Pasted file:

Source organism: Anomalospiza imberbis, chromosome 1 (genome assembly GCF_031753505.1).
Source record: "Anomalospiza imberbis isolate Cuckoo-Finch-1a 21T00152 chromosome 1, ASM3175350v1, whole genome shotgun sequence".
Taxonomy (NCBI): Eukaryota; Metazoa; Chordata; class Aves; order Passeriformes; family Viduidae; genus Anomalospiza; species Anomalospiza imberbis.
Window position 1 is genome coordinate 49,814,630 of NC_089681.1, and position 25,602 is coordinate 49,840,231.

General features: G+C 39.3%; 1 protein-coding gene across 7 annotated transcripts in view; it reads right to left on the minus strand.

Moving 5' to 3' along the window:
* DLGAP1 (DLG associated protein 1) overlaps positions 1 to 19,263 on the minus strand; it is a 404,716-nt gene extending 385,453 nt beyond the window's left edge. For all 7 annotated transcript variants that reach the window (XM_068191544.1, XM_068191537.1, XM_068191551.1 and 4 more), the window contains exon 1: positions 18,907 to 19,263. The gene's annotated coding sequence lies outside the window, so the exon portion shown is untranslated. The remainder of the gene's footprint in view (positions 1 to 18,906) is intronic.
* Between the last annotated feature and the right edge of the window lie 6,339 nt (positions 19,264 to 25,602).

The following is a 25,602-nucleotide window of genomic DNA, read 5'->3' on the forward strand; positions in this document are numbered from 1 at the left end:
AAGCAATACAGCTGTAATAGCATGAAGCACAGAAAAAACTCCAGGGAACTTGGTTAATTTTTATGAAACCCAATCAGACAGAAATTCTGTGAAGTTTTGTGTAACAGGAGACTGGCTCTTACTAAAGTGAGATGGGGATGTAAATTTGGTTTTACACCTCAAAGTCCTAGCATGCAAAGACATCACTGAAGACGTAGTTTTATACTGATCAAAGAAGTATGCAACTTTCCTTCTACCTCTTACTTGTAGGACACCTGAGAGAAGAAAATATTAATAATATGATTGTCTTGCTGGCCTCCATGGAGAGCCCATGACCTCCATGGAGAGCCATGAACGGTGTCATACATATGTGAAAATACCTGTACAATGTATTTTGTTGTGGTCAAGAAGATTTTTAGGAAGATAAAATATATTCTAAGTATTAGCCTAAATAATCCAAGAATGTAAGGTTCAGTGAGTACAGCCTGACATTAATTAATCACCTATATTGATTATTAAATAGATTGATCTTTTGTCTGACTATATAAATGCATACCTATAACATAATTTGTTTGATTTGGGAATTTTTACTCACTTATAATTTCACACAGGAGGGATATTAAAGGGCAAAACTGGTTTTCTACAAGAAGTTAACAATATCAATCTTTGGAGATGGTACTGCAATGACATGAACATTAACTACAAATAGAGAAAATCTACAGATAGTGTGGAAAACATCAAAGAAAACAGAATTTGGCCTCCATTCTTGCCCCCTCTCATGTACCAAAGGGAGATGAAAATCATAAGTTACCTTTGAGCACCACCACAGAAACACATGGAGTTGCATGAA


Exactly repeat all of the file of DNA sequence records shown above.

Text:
Source organism: Anomalospiza imberbis, chromosome 1 (genome assembly GCF_031753505.1).
Source record: "Anomalospiza imberbis isolate Cuckoo-Finch-1a 21T00152 chromosome 1, ASM3175350v1, whole genome shotgun sequence".
Taxonomy (NCBI): Eukaryota; Metazoa; Chordata; class Aves; order Passeriformes; family Viduidae; genus Anomalospiza; species Anomalospiza imberbis.
Window position 1 is genome coordinate 49,814,630 of NC_089681.1, and position 25,602 is coordinate 49,840,231.

General features: G+C 39.3%; 1 protein-coding gene across 7 annotated transcripts in view; it reads right to left on the minus strand.

Moving 5' to 3' along the window:
* DLGAP1 (DLG associated protein 1) overlaps positions 1 to 19,263 on the minus strand; it is a 404,716-nt gene extending 385,453 nt beyond the window's left edge. For all 7 annotated transcript variants that reach the window (XM_068191544.1, XM_068191537.1, XM_068191551.1 and 4 more), the window contains exon 1: positions 18,907 to 19,263. The gene's annotated coding sequence lies outside the window, so the exon portion shown is untranslated. The remainder of the gene's footprint in view (positions 1 to 18,906) is intronic.
* Between the last annotated feature and the right edge of the window lie 6,339 nt (positions 19,264 to 25,602).

The following is a 25,602-nucleotide window of genomic DNA, read 5'->3' on the forward strand; positions in this document are numbered from 1 at the left end:
AAGCAATACAGCTGTAATAGCATGAAGCACAGAAAAAACTCCAGGGAACTTGGTTAATTTTTATGAAACCCAATCAGACAGAAATTCTGTGAAGTTTTGTGTAACAGGAGACTGGCTCTTACTAAAGTGAGATGGGGATGTAAATTTGGTTTTACACCTCAAAGTCCTAGCATGCAAAGACATCACTGAAGACGTAGTTTTATACTGATCAAAGAAGTATGCAACTTTCCTTCTACCTCTTACTTGTAGGACACCTGAGAGAAGAAAATATTAATAATATGATTGTCTTGCTGGCCTCCATGGAGAGCCCATGACCTCCATGGAGAGCCATGAACGGTGTCATACATATGTGAAAATACCTGTACAATGTATTTTGTTGTGGTCAAGAAGATTTTTAGGAAGATAAAATATATTCTAAGTATTAGCCTAAATAATCCAAGAATGTAAGGTTCAGTGAGTACAGCCTGACATTAATTAATCACCTATATTGATTATTAAATAGATTGATCTTTTGTCTGACTATATAAATGCATACCTATAACATAATTTGTTTGATTTGGGAATTTTTACTCACTTATAATTTCACACAGGAGGGATATTAAAGGGCAAAACTGGTTTTCTACAAGAAGTTAACAATATCAATCTTTGGAGATGGTACTGCAATGACATGAACATTAACTACAAATAGAGAAAATCTACAGATAGTGTGGAAAACATCAAAGAAAACAGAATTTGGCCTCCATTCTTGCCCCCTCTCATGTACCAAAGGGAGATGAAAATCATAAGTTACCTTTGAGCACCACCACAGAAACACATGGAGTTGCATGAA